• 4. Using some rags with a dab of solvent on, clean the inside of the receiver, the bolt, the bolt carrier, the barrel extension, the spring guide rods, the outside of the barrel near the gas parts, the inside of the handguard near the gas parts, the TMH, and anything I have forgotten. You will be amazed at how easily the crud comes off. Useful things to have at hand for the awkward parts are your mate's toothbrush, cotton buds (Cue-tips if you are a spam), and pipe cleaners (which can be bent double and used to get into difficult places, such as under the extractor). You should not need to use Scotchbrite on anything at all at this stage, except perhaps the breech face and then only if absolutely necessary.
  • 5. Give the gas vent hole a swizz with the reamer and a solvent soaked cotton bud if you really insist -- this part is inaccessible on most rifles, including the SLR, and never really causes a problem. The hole in the gas block into which the gas plug is engaged should also be cleaned as best you can with solvent, however.
  • 6. Turning our attention now to the gas parts which have been busily stewing in solvent for the best part of 10 or 20 minutes, extract these from their container. The vast majority of the fouling should now wipe off, and you will find that a cotton bud fits rather nicely down the inside of the gas plug, where some of the nastiest fouling lurks. Using a rag and the combination tool, you should be able to get most of the crap out of the gas cylinder as well. Use the reamers on the combination tool to get at any baked on chunks (a bit of additional solvent at this stage will help). The outside of the gas cylinder on the A2 is coated in black stuff (teflon, apparently), so keep that dirty Scotchbrite away from it -- the surface treatment is there for a reason and should remain there for the same reason.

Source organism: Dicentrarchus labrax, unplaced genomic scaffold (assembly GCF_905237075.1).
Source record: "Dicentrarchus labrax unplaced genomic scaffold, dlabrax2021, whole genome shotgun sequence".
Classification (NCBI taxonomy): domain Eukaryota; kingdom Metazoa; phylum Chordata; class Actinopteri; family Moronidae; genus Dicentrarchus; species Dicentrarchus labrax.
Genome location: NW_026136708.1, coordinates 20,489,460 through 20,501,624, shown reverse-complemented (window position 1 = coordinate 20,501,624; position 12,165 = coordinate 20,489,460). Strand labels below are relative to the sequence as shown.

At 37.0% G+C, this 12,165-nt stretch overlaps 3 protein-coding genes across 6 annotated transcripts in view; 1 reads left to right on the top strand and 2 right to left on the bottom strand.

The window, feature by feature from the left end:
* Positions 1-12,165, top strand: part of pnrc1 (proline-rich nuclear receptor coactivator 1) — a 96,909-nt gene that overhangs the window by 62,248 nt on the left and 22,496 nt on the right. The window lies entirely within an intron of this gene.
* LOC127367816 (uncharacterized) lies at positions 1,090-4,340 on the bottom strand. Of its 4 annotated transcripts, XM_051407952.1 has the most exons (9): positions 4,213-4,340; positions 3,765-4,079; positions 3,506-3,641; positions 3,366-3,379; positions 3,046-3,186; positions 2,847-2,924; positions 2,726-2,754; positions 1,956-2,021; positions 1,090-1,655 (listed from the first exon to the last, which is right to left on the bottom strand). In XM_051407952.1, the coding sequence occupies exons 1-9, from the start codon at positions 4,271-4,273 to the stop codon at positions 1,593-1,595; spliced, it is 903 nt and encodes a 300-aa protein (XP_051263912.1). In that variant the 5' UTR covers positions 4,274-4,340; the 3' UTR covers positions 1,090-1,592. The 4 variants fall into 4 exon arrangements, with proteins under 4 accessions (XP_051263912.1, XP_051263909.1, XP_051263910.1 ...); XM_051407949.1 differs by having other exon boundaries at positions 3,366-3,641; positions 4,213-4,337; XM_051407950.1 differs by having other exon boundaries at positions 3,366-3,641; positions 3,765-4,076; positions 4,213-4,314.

• 7. Admire your shiny handiwork, lubricate up, including a thin film on the inside of the barrel, ensuring that all untreated steel parts have a thin layer of oil, and reassemble. Use the issue oil for this -- it might have the cleaning properties of an encrusted wank sock, but it's actually a very good lubricant.

Would you condone anyone using this technique on an issued weapon?

Of course not. I would never ever condone anyone doing something the most efficient and best way when the bean counters sitting on their £1000 chairs in the MoD have decided that there is a cheaper way to do it. Working within your limitations, and all that... In any case, all that would happen is that you will clean your rifle far faster than anybody else and you will just be forced to help the slack Mongs who are trying to clean their rifles by dribbling into them and sticking the gas parts into their nostrils, and you will end up cleaning multiple rifles... (ahem!)...

I see. Do other armies issue better cleaning supplies?

Yes. Many issue Breakfree CLP as an all-round product (Spams, Dutch, Danes, Canucks..........), and some issue separate solvents and lubricants (Swiss, Germans?). This is, of course, much more expensive.